I am no longer actively involved with the project but things seem to be doing quite well without me.
Below is a small sample compiled for a client who asked what’s available in September 2013. If anyone wants more ask and I’ll look it up. MORE>>
www.sptnik.com has been called to my attention with a proposal that I list my Moscow the Ugly tour there. The resource lists “alternative” guides in St. Petersburg, Moscow, and Kiev. Examples of tours:
food, flea markets, Metro, 1917 revolution, Dostoyevsky, cycling, vestiges of the Soviet era, vodka drinking, banya, churches, urban decay, village life, architecture, roof walking, poets, daily living etc. etc. etc.
Nearly all of these guides speak English. French is the second most common language.
Suppose I will sign up with sptnik.ru with my
- Winter is the Soul of Russia (c)
- Russian Misery Tourism (c)
- camping trips
- horse riding
- small towns and villages
- churches, monasteries, and other from of escapism
- Russian north
- budget tourism
- Etc. etc.
If any of the above are close to what you are looking for check my www.staritsa.info.
These are not easy to find in this Hell Light of a city. I used to travel way to the south end of Moscow to a small factory – or, rather, shop hidden in the bowels of one of these research institutes – that made them. A day-long project given Moscow’s specifics and peculiarities, one of them being that to get in you first arm yourself with an official paper that you are a “business”, then order a pass, then tell them what you want, then go two floors up to pay, then bring the receipt back to the main office, and only after that you are allowed to proceed to the warehouse where you get a dozen of these damn tacky plastic card holders worth a total of $25! Just found an outlet near Metro Sokolniki that sells them. See http://konturline.ru/ The address is Ulitsa Chetvertaya Sokolnicheskaya 1, korpus 1. Tel.: +7 495 649 8288, +7 499 748 0784. Make their things in Tver and have a sales office there too.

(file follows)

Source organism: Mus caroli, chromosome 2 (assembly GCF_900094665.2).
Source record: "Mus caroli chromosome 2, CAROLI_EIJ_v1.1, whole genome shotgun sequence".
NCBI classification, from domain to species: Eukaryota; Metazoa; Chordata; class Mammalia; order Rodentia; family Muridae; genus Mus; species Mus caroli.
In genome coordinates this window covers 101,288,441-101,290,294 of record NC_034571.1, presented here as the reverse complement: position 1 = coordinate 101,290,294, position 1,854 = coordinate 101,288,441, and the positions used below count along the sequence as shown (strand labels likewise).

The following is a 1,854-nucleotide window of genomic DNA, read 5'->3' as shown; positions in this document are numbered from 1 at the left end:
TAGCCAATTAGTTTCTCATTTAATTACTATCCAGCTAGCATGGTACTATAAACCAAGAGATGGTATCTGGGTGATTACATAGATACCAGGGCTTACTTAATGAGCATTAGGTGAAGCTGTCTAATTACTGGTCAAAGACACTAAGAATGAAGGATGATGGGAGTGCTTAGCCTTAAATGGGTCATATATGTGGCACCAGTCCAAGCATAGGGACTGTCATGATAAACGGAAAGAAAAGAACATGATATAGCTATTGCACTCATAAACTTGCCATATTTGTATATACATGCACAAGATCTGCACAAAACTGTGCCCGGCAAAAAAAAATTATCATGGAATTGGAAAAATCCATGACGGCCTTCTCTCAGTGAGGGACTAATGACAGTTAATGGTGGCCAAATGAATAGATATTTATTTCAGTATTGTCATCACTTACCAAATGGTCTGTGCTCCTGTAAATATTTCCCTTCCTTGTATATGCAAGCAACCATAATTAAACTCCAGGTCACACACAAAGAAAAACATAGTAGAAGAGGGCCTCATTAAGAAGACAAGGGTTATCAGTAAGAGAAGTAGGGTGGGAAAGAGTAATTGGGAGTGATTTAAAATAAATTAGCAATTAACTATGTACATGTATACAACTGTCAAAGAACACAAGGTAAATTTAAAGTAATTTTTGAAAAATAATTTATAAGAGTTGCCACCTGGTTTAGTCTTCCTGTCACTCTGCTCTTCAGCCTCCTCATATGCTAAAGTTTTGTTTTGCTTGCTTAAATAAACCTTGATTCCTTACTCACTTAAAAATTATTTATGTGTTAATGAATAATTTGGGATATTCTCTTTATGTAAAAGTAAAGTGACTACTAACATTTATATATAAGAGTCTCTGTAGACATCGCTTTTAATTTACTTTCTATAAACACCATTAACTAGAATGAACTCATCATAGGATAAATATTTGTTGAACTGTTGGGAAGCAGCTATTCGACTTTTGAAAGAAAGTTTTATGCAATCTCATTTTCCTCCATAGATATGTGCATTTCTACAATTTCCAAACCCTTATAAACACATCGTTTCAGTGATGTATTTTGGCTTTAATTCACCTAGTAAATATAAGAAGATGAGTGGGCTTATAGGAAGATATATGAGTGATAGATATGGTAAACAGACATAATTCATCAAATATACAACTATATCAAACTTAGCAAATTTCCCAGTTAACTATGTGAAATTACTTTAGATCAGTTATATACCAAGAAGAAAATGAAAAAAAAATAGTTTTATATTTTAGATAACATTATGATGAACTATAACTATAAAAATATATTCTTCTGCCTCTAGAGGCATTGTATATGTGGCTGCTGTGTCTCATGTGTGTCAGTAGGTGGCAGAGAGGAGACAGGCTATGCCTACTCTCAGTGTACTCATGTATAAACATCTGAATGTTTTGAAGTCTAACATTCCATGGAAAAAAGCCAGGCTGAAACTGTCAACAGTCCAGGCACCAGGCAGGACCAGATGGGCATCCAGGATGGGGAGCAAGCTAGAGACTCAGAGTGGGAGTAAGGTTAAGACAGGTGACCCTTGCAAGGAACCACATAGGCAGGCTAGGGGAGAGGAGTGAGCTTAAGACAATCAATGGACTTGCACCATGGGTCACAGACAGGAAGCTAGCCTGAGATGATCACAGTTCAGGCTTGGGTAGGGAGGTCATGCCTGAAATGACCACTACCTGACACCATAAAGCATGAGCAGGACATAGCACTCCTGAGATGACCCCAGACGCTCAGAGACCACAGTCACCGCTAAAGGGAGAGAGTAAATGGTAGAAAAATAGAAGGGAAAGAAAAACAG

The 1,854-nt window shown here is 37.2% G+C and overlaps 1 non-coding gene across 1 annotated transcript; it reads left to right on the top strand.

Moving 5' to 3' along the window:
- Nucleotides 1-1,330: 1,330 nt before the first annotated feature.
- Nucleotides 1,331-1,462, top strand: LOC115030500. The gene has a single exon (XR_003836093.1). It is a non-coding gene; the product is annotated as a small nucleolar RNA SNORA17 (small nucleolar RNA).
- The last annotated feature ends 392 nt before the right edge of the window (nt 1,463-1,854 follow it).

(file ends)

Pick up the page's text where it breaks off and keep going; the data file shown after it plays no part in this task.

Metal detector trader Sergei from the Moscow Hobby Fair has recommended this small oufit that specializes in organizing treasure-hunting tours, mostly in the outskirts of the Moscow region. They also do survival tours and 4WD trips, including those for families. Two historians and one certified survival expert in their small team. Delicious stories of their adventures and misadventures. On inspecting their site I deemed them fit to be included in this Guide. Talk to them if you are interested in WW2. Or talk to me as I’m making a conscious effort to track and document those who can provide support to “alternative” tourists.
But in the last year over half of my pittance came from Russian bride seekers. The way things are now I either need to drastically downshift or come up with a new way to make a living. Neither is likely for lack of will or ability. So I’ll stick to what sort of works, and assistance to Russian bride seekers is part of it.
Let me add here Alexander and his daughter Olesya (not to be confused with Alexandra from Kandalaksha and the Russsian Girl Friday Olesya, both of whom I regularly mention) to my list. They run a small old-school employment and marriage agency in Ryazan.
Ulitsa Chernovitskaya 6a, office 213/214
+7 4912 905014 (land line)
+7 906 544 7874